From the wall of crosshatched corks to the Vin Marshall chandelier of empty bottles, Vintage isn’t ashamed to wear its tastes on its sleeve. The 80-by-bottle, 60-by-glass wine list at this Midtown Village grape escape is smartly composed by sommelier Delphine Evenchik, who co-owns Vintage with hubby Jason, and features an interesting, super-affordable selection. We dig the choices from the “Unusual and Exciting” section, such as apricotty Covey Run Gewürztraminer and berrylicious Colle dei Venti Dolcetto D’Alba, generously poured from a state-of-the-art Cuvinet without any of the pomp or pretense served up at other so-called wine bars. Ask the bartender for pairing suggestions to go along with Vintage’s brasserie menu of pates, cheeses and one hell of an Angus burger.
20. Fergie’s Pub
1214 Sansom St. 215.928.8118. www.fergies.com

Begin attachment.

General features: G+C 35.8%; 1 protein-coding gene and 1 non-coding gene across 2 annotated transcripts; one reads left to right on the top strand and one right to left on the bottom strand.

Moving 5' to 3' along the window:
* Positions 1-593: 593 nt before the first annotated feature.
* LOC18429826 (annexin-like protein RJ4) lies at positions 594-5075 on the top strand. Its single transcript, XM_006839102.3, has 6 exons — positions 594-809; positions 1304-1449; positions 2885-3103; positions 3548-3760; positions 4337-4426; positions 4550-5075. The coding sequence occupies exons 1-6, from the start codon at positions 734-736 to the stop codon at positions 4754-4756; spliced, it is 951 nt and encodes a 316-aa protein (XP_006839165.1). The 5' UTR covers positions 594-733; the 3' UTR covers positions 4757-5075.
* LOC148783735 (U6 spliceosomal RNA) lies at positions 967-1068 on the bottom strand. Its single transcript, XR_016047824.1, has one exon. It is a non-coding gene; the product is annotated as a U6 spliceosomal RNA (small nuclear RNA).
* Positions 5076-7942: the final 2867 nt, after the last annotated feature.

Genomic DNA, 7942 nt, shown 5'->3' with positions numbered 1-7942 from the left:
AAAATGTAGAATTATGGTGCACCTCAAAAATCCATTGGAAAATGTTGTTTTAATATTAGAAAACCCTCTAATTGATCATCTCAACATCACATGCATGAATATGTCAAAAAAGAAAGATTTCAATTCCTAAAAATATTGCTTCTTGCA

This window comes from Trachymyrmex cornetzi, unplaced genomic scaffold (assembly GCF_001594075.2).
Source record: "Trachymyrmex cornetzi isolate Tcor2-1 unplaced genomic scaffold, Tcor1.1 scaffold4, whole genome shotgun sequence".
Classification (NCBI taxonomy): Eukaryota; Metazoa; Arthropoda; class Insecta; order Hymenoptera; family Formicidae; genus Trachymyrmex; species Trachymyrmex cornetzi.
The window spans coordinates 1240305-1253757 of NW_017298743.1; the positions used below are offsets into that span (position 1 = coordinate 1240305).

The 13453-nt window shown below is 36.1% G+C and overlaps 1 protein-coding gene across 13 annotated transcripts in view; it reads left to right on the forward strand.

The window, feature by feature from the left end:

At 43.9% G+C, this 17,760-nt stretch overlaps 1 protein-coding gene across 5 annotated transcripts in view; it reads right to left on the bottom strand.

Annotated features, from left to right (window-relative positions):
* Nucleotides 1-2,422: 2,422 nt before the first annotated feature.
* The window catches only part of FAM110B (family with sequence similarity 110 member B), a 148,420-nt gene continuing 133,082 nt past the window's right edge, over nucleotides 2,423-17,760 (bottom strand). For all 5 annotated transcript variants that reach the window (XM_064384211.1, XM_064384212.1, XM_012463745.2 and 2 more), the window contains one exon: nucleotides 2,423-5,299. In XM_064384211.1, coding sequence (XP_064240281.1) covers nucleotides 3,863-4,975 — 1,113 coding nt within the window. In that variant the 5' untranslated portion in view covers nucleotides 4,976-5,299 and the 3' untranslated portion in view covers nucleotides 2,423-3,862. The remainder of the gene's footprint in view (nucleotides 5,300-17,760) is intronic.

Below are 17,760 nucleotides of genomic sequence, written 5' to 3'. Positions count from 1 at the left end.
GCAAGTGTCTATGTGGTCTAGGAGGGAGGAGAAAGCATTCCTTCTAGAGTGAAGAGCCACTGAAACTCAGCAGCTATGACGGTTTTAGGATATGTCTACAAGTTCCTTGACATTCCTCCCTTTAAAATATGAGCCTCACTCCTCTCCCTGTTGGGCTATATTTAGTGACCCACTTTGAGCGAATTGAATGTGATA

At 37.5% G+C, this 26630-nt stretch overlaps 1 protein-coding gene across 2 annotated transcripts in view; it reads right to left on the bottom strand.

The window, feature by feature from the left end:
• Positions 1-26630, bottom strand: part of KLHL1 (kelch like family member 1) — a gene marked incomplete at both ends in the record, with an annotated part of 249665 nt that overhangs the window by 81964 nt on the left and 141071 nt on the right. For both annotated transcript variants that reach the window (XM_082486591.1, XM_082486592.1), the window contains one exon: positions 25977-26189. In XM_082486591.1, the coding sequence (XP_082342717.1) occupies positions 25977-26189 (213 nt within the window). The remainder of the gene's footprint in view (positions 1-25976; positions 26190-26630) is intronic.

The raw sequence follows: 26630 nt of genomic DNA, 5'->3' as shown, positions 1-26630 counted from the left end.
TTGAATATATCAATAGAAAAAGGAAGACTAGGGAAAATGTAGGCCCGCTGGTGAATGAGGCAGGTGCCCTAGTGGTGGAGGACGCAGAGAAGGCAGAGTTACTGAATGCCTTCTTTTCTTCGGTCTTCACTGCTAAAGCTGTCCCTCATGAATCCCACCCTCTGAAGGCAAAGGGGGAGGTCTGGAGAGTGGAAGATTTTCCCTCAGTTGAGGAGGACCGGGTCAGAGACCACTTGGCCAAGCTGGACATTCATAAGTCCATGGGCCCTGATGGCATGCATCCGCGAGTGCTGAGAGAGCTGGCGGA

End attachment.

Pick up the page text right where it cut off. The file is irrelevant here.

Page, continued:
Few bars define Center City like the flagship of the Fergus Carey empire. Philly’s best quizzo (sorry, Johnny Goodtimes) on Tuesday and Thursday nights feels very all-for-one-and-one-for-all, while still being suitably competitive. The top-notch staff, meanwhile, embody Fergie’s everybody-knows-your-name conviviality, without the exclusionary feeling that you have to be a member to get in. And beyond the great burgers, better fries and best-of-all chili, Fergie’s is among the most artist-friendly bars in town, regularly hosting theater events, art happenings, solid open-mikes and of course traditional Irish music Saturdays.
21. North Star
27th and Poplar sts. 215.787.0488. www.northstarbar.com